Naturally, and not surprisingly, the defenseman is both nervous and excited.
"Obviously, it’s my first NHL game and I’m excited about that opportunity," Warsofsky said following the team's pregame skate before facing the Sabres. "I’m a little nervous at the same time, but I think nerves are a good thing and hopefully it helps come game time."
The 23-year-old is in his fourth year with the organization, after getting his first taste at the end of the 2010-11 season with Providence, following a three-year collegiate career with Boston University. It was right before Boston made their run to the Cup.
So, when Assistant General Manager Don Sweeney pulled him aside during the P-Bruins practice on Wednesday, the thrill came rushing in.
"Sweens came up to me after, just asked if I could be on a flight at two o’clock so I kind of rushed out of practice, went home and grabbed some stuff, and met the team at the plane," said Warsofsky of the whirlwind day that always accompanies a callup, especially the first of his pro career.
The recall came after Kevan Miller was sent down before his tenth NHL game (to avoid losing him to waivers), and with Adam McQuaid (lower body, injured reserve) not yet ready for game action. No matter the circumstance, Warsofsky is now getting his chance.
The defenseman has proven himself at the AHL level, having played in 160 games with Providence, and putting up 64 points - off 10 goals and 54 assists - in that span. This season, he's put up 16 points (2 goals, 14 assists) with a plus-10 rating. He was a national champion with the Terriers.
"He’s finding his own game – I’ve seen that this year – and he’s comfortable in his own skin now," said General Manager Peter Chiarelli, on Warsofsky's development. "So I think you’ll see a confident player [in his debut] that doesn’t try and press too much."
After spending significant time in Providence being "seasoned" and maturing as a player, Warsofsky was never really too worried he wouldn't get the call.
"I don’t know if there was a concern. I think, it’s my third year, I was kind of waiting for the opportunity but I never really gave up hope in the organization," he said. "I know if I played well, eventually I would get my opportunity."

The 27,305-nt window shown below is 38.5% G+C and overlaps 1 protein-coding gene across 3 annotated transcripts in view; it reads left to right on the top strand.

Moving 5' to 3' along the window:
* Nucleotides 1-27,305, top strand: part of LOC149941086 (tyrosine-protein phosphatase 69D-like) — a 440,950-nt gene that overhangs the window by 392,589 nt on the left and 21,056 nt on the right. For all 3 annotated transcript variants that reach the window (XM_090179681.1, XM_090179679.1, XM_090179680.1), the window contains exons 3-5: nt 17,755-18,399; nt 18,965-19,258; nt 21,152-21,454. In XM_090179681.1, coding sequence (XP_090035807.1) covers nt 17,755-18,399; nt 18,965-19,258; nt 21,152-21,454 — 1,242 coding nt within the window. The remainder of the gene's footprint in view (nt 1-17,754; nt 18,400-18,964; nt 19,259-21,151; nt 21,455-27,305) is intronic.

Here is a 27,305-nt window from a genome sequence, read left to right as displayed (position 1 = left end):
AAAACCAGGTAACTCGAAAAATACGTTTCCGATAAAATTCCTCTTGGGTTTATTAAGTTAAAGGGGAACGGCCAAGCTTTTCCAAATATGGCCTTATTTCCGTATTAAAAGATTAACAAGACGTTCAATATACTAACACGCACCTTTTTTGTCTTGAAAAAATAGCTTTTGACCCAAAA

A look around the Bruins' locker room right now easily suggests that it was easy for Warsofsky to slide in, with former P-Bruins teammates Matt Bartkowski (who he'll likely be paired with to start the game in Buffalo), Torey Krug and Jordan Caron.
Also, with other callups like Ryan Spooner, Matt Fraser and Nick Johnson around the room, a strong veteran presence, and a characteristically welcoming group, it's a been fairly seamless transition for Warsofsky.
"I think any time you go into a new environment and you know someone – even if it’s one person or two people – I think that settles your nerves a lot and just makes you feel a lot more comfortable," he said.
Warsofsky has been around the organization for a while, so whether it's at training camp or during the playoffs, the team is plenty familiar with him.
Right before Warsofsky met with reporters in the team's visiting room, vet - and former longtime P-Bruin - Johnny Boychuk knew exactly where all of the media were headed. "Yep, David's available, he's available," the blueliner jokingly remarked, with his stall nearby.
It's been quite the norm this season in the Bruins' room, with players like Kevan Miller and Craig Cunningham stepping in and making their NHL debuts as well.
"Millsy came up and then I live with Craig Cunningham down in Providence. He was telling me how welcoming everyone was here so that kind of gave me the sense of relief," said Warsofsky.
In fact, it's been quite the week for roommates Warsofsky and Cunningham, who received his first NHL recall and played his first game this past Tuesday, December 17, against Calgary.
"Yeah, we haven’t even seen each other all week. But I was taking care of the house and now he’s on duty," joked Warsofsky. "So it’s fun."
There's no doubt that Cunningham will be tuned in to his friend's debut, but Warsofsky will also have a cheering section in attendance.
"I think my mom and my dad are obviously coming and I have three brothers too, so I think they’re trying to make the trip down, they’re trying to get off from work," he said, before quipping, "So I think they’re a game-time decision whether they’re going to be here or not."
One brother who may not get the leave from work is Ryan, who, ironically enough, is the manager of hockey operations and assistant coach for the Bruins' ECHL affiliate South Carolina Stingrays.
"So that’s pretty neat, but I don’t know if his coach is going to let him get off. I think they play tomorrow so he’s going to try and make it and hopefully they all can."
With family and friends tuned in, there's also excitement from his teammates in Boston.
"It’s exciting because I think it brings back memories for everybody and their first game," said Bruins' netminder Chad Johnson, who will be between the pipes for Warsofsky's debut.
"Having new guys there, it just sort of lightens everything up and I think everybody reflects on that moment when they have that first outing. So for us, it’s exciting that he can experience it tonight."